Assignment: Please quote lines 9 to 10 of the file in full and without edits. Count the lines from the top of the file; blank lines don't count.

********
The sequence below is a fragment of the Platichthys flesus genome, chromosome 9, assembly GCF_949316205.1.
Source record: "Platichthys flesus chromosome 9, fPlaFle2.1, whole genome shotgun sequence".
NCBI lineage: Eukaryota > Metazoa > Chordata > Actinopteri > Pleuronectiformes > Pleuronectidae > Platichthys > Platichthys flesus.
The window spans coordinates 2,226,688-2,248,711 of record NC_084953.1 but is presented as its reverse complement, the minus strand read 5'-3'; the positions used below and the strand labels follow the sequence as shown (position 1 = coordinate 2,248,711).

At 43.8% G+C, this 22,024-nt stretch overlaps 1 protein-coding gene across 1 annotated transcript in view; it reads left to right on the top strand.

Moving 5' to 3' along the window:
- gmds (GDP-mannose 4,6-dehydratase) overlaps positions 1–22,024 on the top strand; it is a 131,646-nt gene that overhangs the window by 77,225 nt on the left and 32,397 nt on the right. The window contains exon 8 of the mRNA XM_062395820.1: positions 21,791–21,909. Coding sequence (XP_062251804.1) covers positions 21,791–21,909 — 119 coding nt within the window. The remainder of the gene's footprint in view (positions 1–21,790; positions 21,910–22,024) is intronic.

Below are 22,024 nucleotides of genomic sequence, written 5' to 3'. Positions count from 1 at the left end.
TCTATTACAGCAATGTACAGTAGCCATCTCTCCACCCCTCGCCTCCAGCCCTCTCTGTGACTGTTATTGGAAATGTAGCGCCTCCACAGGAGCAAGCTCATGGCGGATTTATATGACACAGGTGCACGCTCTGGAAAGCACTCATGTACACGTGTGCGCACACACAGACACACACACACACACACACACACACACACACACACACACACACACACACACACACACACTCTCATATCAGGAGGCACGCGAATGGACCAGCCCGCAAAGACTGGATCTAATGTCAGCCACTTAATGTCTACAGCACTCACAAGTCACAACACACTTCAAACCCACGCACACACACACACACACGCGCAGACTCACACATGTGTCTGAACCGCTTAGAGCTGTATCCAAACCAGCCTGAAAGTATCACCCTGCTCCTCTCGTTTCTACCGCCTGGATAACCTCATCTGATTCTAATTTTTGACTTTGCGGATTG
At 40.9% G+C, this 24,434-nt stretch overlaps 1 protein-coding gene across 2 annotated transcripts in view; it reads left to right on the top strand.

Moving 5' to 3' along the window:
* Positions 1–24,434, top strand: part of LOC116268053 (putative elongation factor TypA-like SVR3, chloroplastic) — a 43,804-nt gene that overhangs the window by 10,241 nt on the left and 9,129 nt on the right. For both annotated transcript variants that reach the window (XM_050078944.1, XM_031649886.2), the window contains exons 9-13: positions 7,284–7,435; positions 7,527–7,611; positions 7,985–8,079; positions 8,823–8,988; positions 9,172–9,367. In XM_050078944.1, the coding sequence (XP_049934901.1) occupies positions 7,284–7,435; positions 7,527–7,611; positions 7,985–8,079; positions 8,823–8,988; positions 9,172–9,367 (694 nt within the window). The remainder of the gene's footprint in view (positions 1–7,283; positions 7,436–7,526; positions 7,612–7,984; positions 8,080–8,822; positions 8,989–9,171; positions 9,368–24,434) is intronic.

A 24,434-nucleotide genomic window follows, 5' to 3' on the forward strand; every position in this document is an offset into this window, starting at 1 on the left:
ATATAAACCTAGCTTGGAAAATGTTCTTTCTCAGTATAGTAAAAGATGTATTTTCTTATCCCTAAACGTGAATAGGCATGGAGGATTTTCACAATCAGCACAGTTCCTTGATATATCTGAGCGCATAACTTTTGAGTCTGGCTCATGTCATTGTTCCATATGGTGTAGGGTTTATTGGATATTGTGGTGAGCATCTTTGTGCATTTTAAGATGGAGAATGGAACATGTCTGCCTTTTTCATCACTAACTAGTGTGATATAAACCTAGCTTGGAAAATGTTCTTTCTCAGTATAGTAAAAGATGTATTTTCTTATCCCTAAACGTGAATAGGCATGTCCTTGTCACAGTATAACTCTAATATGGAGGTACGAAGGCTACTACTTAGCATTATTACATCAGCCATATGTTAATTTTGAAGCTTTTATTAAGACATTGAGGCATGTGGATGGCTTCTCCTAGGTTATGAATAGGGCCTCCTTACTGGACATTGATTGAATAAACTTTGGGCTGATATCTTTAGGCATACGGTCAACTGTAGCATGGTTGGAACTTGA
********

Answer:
TCTATTACAGCAATGTACAGTAGCCATCTCTCCACCCCTCGCCTCCAGCCCTCTCTGTGACTGTTATTGGAAATGTAGCGCCTCCACAGGAGCAAGCTCATGGCGGATTTATATGACACAGGTGCACGCTCTGGAAAGCACTCATGTACACGTGTGCGCACACACAGACACACACACACACACACACACACACACACACACACACACACACACACACACACACACACTCTCATATCAGGAGGCACGCGAATGGACCAGCCCGCAAAGACTGGATCTAATGTCAGCCACTTAATGTCTACAGCACTCACAAGTCACAACACACTTCAAACCCACGCACACACACACACACACGCGCAGACTCACACATGTGTCTGAACCGCTTAGAGCTGTATCCAAACCAGCCTGAAAGTATCACCCTGCTCCTCTCGTTTCTACCGCCTGGATAACCTCATCTGATTCTAATTTTTGACTTTGCGGATTG
At 40.9% G+C, this 24,434-nt stretch overlaps 1 protein-coding gene across 2 annotated transcripts in view; it reads left to right on the top strand.